The Different Digital Camera Modes -- Shutter Or Aperture Priority And More

 


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Digital cameras can be put in different photo shooting modes. The most used mode is automatic – the only thing you need to do is point and shoot. However understanding and using the other options will allow you to get better photos in certain scenarios. Here is how.

We will go over the various camera modes. Some modes might not be available on your camera. You can set the mode either by using the camera menus on its LCD in which case you can read and choose the mode by its name or you can set it by rotating a dial in which case you choose the mode by its visual icon. Spend some time learning the icons your camera dial uses - some are simple to remember (like ‘A’ for Aperture priority and ‘S’ for Shutter priority) others can be confusing.

  • Automatic mode – This is the simplest mode and is also sometimes known as Program Shooting. In this mode the camera does everything for you – it sets the shutter speed, aperture, focus and fires the flash if needed. This mode is the easiest to use and is good if you have to capture an event and have no time to play with the settings. It is also a good starting point for amateurs and a good choice if you just want to capture a moment or an experience and do not care so much about the fine photographic qualities of the photo.
  • Aperture priority – in this mode you manually set the aperture value. The camera automatically takes care of everything else for you – for example setting the optimal shutter speed for the aperture you chose. There are physical limitations and not every aperture value that you choose can be accompanied by other settings that will result in a good photo. The camera will let you know by flashing a green LED or in another way if it found the optimal settings that work with your chosen aperture value. One of the most common usages of this mode is when you need a narrow depth of field. By decreasing the aperture f-number the depth of field gets narrower. A narrow depth of field results in a photo that is focused on a specific object at a specific distance while the background is blurred. This is commonly used for example when taking portrait photos.
  • Shutter priority – in this mode you manually set the shutter speed. The camera automatically takes care of everything else for you – for example setting the optimal aperture value for the shutter speed you chose. There are physical limitations and not every shutter speed that you choose can be accompanied by other settings that will result in a good photo. The camera will let you know by flashing a green LED or in another way if it found the optimal settings that work with your chosen shutter speed. Using this mode is useful if you need to capture fast moving object or want to freeze the scene by setting the shutter to high speed. In other scenarios if you want to capture the feeling of motion in the photo a slow shutter speed would do the trick. For example when taking photos of water setting the shutter to relatively slow speed blurs the water and captures its movement making the photo more alive.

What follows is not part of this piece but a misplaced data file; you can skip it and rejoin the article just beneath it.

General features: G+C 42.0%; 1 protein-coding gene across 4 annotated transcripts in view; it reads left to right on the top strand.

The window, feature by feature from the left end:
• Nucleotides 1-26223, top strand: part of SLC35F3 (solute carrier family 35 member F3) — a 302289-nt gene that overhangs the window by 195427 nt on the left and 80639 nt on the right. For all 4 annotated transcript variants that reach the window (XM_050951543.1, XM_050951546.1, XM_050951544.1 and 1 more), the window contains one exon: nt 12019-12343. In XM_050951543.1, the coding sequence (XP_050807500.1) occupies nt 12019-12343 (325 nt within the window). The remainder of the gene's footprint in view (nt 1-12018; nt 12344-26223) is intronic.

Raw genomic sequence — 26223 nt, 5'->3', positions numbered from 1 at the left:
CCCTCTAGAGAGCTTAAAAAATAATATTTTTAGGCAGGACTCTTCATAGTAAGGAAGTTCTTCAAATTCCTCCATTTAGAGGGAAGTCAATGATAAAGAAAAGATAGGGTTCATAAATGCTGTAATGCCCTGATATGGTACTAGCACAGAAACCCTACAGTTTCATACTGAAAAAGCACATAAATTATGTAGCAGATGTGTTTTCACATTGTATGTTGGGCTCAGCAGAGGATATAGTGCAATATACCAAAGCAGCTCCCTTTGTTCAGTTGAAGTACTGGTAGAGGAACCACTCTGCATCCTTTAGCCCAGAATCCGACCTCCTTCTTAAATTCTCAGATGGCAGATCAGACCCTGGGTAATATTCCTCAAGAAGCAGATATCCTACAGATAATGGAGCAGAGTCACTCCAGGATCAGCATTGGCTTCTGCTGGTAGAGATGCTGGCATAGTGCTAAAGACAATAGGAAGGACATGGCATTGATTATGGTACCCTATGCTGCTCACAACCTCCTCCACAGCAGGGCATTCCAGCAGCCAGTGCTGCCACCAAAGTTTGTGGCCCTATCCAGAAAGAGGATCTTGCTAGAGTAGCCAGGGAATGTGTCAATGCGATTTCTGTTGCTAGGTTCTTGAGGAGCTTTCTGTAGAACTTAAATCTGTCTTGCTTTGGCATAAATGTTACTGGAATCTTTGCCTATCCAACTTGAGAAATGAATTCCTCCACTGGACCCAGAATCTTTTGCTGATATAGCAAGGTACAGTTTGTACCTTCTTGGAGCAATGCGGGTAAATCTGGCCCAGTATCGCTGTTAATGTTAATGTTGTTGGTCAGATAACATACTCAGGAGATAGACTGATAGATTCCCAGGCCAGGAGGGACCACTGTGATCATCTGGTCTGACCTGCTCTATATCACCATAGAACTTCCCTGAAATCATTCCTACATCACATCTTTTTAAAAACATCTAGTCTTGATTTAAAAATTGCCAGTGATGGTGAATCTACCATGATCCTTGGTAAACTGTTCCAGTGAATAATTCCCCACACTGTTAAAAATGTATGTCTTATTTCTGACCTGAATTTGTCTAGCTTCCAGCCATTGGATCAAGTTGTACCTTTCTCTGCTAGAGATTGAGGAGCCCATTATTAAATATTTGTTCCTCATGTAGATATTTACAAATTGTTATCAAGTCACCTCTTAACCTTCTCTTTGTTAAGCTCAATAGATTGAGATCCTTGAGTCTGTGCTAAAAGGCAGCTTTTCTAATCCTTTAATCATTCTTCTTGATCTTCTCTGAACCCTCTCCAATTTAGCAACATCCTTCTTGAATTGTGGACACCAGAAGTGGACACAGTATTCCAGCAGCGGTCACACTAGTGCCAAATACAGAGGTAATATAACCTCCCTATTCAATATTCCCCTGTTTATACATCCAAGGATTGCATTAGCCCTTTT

• Manual mode – In this mode you can set both the aperture and the shutter speed to whatever value you want. It gives you the most flexibility in shooting the photo but it is also harder to use. Although the camera does not set the values for you most cameras will still let you know if the values you chose are good or not for the photo you are shooting
  • Portrait mode – This mode optimizes the camera settings for portrait photos. The camera sets the aperture to a low f-number and the shutter to high speed in order to shoot with a narrow depth of field resulting in a focused object and blurred background. Portrait mode should be used in a well lit environment such as outdoor daylight or a well lit studio. It is better not to use this mode with a flash.
  • Landscape mode – This mode optimizes the camera settings for landscape photos. White balance is set for natural sun light and the depth of field is deep allowing to capture objects at great distances.
  • Macro mode – This mode is used when taking extreme close-up photos. How close you can get to the object depends on the lenses you use.
  • Sport mode – In this mode you can take photos of high speed object such as runners or cars in a car race. The shutter is set to high speed to capture the object without blurring it and the auto focus is usually set to continuous to allow focusing on the moving object.
  • Night mode – The camera optimizes the settings for night photos. Usually when taking night photos in other modes the result is a black photo and some scattered dots of light. In night mode the photo will include more details of less lit objects. Since night mode uses very slow shutter speeds the camera needs to be stabilized either on a stable surface or using a tripod.
  • In conclusion take advantage of the fact that taking extra digital photos is free. There is no added cost in taking more photos. Experiment with different photo shooting modes and learn which one works best in which scenario. You will quickly find yourself naturally changing the camera modes to accommodate different conditions.

    Ziv Haparnas is a technology veteran and writes about practical technology and science issues. This article can be reprinted and used as long as the resource box including the backlink is included. You can find more information about photo album printing and photography in general on http://www.printrates.com - a site dedicated to photo printing .

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